Exhibition Review: The SCAR Project

“It’s not always pink ribbons and charity runs. Breast cancer is often glamourised and commercialised.” – Vanessa T (October 15, 1981- February 23, 2014)

Upon viewing the first photograph of David Jay’s The SCAR Project, a portrait of a young girl named Leah P standing aside a large Lady Gaga ‘Born This Way’ poster, my initial reflex is to look away. Bare chested amidst a nook of music posters – the kind we all remember every time we spy the blu-tac remnants on our walls – I feel that I have trespassed upon a private, intimate moment. But then I see her eyes gazing back, the way almost all of the women in the photographs look back, and realise that whilst intimate, these portraits are moments of purposeful display. The SCAR Project, which was nominated for Pulitzer Prize in Feature Photography in 2011, and is being shown for the first time in Australia, is an exhibition of 26 young women’s experiences of breast cancer. The exhibition fills the elegant 7th level of the David Jones department store in the Sydney city. David Jay, who has worked extensively in the fashion industry, photographs with a command of the portrait form, demonstrating a sensitivity to lighting and depth of field. Amidst the tall, ornate windows and stately pillars, the large portraits are displayed with space to breathe. This spacious display is advantageous as each of Jay’s photographs are commanding, and crowds can form around particular images as people contemplate each woman and her story.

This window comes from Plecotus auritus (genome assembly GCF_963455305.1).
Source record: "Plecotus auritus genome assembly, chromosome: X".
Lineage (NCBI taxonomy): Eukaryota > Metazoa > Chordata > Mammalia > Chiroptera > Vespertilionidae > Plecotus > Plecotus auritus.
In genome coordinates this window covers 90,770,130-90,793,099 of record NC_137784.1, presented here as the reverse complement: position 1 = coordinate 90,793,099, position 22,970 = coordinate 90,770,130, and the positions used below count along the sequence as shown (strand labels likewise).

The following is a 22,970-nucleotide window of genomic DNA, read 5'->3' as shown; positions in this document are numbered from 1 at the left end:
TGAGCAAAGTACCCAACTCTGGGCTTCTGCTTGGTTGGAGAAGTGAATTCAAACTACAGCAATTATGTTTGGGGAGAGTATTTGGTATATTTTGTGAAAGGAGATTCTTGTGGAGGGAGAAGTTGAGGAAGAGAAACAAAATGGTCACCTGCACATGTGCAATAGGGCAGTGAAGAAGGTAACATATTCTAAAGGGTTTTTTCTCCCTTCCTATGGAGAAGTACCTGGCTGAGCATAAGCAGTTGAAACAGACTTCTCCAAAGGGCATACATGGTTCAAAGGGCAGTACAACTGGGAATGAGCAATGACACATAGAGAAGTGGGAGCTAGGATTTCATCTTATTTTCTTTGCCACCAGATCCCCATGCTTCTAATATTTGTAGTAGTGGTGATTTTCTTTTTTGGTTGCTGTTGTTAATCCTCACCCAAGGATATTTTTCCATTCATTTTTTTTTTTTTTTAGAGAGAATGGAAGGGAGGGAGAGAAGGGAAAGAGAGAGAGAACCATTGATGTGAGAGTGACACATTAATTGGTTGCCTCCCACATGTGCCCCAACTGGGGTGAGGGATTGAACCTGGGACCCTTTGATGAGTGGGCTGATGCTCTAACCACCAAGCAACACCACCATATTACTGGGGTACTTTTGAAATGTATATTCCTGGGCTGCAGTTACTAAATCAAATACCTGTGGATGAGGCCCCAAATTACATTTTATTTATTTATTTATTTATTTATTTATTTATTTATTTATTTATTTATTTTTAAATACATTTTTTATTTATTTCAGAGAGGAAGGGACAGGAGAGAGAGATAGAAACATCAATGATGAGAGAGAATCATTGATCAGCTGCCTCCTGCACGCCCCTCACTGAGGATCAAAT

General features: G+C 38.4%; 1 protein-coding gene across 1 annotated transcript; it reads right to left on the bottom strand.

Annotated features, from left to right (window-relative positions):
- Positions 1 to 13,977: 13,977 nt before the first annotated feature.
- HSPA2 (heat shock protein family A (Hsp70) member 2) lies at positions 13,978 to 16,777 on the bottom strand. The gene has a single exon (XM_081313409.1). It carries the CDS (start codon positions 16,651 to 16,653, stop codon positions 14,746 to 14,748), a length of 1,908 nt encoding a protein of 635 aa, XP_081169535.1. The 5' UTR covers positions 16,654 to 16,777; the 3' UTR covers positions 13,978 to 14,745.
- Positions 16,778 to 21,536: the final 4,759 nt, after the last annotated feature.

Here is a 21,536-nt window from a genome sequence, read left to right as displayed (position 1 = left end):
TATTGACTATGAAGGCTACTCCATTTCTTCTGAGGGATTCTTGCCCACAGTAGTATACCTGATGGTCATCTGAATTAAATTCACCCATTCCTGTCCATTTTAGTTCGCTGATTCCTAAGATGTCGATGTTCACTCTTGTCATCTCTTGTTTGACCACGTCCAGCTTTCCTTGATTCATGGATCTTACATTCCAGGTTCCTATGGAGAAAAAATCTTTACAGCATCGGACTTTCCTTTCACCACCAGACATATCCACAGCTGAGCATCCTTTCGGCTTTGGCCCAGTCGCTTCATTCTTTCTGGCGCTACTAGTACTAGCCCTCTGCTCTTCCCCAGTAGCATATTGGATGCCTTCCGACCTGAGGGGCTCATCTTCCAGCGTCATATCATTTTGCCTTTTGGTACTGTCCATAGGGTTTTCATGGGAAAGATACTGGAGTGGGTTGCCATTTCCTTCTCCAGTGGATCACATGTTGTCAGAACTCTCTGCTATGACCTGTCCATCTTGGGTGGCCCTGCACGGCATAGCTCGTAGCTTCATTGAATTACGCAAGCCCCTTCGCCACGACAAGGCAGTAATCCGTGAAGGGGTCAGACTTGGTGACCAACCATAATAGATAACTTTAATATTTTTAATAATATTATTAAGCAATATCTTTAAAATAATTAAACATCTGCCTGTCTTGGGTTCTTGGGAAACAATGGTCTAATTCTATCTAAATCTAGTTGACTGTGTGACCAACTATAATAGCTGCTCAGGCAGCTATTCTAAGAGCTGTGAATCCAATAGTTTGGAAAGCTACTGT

Beginning the SCAR Project whilst living in Sydney, Jay first shot his close friend Paulina in Bondi. Paulina, who had worked as a model, looks a vision of chic nonchalance akin to a 1990’s Calvin Klein advertisement. All except for the fact that she has a scar across her chest, indicating her mastectomy. Similarly, it is the women’s personalities or individual style that stands out in many of the images – the scars on the chests prominent, but certainly not all-encompassing. Many women partook in the SCAR Project as a way of supporting other women with the disease, whilst for others it was an experience which boosted their confidence. But what does it mean for us, we who have not experienced the disease ourselves, to look at these images? On one hand, reading and seeing how each woman has battled, accepted, grown, or learnt throughout their experience of diagnosis  is striking and humbling. However, on another hand we are asked to consider the very loaded terms of femininity, youth, sexuality, and breast cancer at large. As Vanessa T comments in the accompanying booklet (each woman has written about their experience): “it’s not always pink ribbons and charity runs.”

Paulina M and Leah P – photographs by David Jay (images from http://www.thescarproject.org) —– The SCAR Project Level 7, David Jones, Elizabeth st, Sydney Dates: 11 – 21 September 2014 Open during store trading hours: Sun–Wed 9.30am–7pm; Thu & Fri 9.30am–9pm; Sat 9am–7pm